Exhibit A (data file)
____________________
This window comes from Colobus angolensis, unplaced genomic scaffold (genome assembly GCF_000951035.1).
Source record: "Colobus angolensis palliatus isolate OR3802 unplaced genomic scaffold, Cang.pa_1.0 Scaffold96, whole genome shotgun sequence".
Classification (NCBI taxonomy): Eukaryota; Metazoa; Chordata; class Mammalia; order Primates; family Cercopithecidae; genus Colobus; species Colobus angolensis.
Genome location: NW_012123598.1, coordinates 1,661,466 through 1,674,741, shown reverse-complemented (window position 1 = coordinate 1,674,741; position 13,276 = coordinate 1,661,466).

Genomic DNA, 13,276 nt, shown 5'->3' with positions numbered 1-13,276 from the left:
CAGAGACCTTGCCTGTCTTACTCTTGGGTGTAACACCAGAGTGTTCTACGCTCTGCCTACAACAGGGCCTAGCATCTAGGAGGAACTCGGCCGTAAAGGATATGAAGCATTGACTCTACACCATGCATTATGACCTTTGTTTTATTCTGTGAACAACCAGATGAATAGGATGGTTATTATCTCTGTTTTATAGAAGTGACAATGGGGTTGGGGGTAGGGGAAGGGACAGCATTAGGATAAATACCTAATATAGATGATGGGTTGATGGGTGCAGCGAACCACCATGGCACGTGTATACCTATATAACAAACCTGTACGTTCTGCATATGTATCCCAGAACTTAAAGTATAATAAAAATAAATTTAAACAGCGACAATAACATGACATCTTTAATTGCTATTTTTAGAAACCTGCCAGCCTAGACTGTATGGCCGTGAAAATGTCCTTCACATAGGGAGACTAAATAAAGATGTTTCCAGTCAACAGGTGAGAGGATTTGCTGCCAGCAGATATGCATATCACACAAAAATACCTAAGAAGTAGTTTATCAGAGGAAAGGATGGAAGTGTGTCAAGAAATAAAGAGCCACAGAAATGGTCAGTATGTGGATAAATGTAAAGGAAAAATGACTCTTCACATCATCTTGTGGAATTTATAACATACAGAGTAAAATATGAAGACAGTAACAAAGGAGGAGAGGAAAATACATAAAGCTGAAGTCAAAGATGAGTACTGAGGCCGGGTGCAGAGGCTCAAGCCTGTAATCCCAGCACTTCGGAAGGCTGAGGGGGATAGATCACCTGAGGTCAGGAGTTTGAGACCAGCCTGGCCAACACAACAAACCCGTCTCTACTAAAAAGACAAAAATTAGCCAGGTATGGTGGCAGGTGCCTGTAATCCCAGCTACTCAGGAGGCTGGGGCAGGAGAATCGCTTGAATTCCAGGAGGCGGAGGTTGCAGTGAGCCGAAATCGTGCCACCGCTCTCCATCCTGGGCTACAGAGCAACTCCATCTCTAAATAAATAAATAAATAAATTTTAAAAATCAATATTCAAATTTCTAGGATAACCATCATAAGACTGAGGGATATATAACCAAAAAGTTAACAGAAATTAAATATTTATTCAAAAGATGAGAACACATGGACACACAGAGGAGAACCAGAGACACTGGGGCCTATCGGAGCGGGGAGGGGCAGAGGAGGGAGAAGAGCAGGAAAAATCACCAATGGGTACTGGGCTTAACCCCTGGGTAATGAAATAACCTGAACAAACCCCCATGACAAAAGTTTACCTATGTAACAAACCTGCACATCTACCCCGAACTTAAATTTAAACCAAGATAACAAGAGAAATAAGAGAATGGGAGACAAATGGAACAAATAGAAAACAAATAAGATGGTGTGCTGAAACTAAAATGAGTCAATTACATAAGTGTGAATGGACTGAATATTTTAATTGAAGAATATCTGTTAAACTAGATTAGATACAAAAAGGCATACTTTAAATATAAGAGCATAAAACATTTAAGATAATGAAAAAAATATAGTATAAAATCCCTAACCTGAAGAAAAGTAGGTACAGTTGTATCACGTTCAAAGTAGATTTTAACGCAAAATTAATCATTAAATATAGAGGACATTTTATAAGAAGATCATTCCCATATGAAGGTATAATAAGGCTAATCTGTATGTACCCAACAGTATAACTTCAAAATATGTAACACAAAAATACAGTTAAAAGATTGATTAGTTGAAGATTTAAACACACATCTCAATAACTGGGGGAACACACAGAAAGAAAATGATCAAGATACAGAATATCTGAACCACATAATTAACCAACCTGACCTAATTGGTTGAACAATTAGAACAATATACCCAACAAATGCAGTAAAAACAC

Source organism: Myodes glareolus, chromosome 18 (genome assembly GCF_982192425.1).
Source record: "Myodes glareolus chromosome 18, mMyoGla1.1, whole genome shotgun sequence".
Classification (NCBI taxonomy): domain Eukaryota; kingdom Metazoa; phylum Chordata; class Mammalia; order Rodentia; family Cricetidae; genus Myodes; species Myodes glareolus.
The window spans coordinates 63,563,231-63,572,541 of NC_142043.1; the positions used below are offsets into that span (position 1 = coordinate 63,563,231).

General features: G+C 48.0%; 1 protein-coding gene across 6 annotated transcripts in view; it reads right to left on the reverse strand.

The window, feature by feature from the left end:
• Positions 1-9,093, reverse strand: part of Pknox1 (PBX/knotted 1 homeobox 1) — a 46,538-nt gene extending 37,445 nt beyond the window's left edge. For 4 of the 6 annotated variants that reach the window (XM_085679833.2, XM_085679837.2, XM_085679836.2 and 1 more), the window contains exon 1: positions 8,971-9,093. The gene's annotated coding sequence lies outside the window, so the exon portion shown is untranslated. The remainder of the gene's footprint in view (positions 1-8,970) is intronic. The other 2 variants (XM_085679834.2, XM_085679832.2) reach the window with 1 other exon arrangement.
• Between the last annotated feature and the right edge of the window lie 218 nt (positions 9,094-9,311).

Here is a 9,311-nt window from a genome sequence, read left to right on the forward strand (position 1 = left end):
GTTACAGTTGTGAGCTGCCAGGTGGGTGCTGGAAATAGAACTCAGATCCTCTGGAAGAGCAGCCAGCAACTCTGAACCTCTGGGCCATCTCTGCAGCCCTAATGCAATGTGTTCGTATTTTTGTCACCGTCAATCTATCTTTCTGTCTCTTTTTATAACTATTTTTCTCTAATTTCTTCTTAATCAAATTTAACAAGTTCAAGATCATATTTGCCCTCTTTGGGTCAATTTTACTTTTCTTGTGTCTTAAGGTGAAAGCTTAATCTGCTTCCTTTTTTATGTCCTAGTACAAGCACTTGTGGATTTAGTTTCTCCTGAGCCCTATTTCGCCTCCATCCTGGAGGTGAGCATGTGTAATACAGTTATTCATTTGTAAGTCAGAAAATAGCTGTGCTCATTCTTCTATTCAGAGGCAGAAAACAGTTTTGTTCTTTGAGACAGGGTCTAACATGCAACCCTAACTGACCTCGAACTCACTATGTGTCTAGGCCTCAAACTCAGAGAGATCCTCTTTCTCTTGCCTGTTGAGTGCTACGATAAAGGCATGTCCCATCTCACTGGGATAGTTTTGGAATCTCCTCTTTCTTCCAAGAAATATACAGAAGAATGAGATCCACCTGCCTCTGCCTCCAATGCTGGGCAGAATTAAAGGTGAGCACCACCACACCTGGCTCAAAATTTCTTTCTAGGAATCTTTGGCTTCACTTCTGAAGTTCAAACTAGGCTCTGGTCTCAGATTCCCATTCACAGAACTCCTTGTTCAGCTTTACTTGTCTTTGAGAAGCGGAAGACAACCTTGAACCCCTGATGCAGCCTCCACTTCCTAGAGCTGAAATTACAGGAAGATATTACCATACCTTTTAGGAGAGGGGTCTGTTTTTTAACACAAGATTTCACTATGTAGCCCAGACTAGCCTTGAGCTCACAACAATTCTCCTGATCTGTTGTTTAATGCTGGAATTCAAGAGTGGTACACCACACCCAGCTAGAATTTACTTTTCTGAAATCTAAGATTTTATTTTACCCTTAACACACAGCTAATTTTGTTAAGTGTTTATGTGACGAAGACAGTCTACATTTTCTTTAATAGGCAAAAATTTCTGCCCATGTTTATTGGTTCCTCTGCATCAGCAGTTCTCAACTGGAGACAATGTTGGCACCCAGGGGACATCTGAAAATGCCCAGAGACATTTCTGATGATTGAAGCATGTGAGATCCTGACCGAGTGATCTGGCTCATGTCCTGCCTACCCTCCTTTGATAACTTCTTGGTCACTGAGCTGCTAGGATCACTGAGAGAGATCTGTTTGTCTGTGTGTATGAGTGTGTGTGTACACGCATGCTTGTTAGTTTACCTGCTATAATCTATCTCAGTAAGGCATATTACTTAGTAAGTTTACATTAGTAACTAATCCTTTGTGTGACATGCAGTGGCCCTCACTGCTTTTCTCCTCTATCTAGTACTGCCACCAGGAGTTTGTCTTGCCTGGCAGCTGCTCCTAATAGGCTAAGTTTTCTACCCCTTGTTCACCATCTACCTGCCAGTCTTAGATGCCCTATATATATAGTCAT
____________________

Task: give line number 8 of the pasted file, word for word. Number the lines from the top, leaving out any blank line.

Source record: "Myodes glareolus chromosome 18, mMyoGla1.1, whole genome shotgun sequence".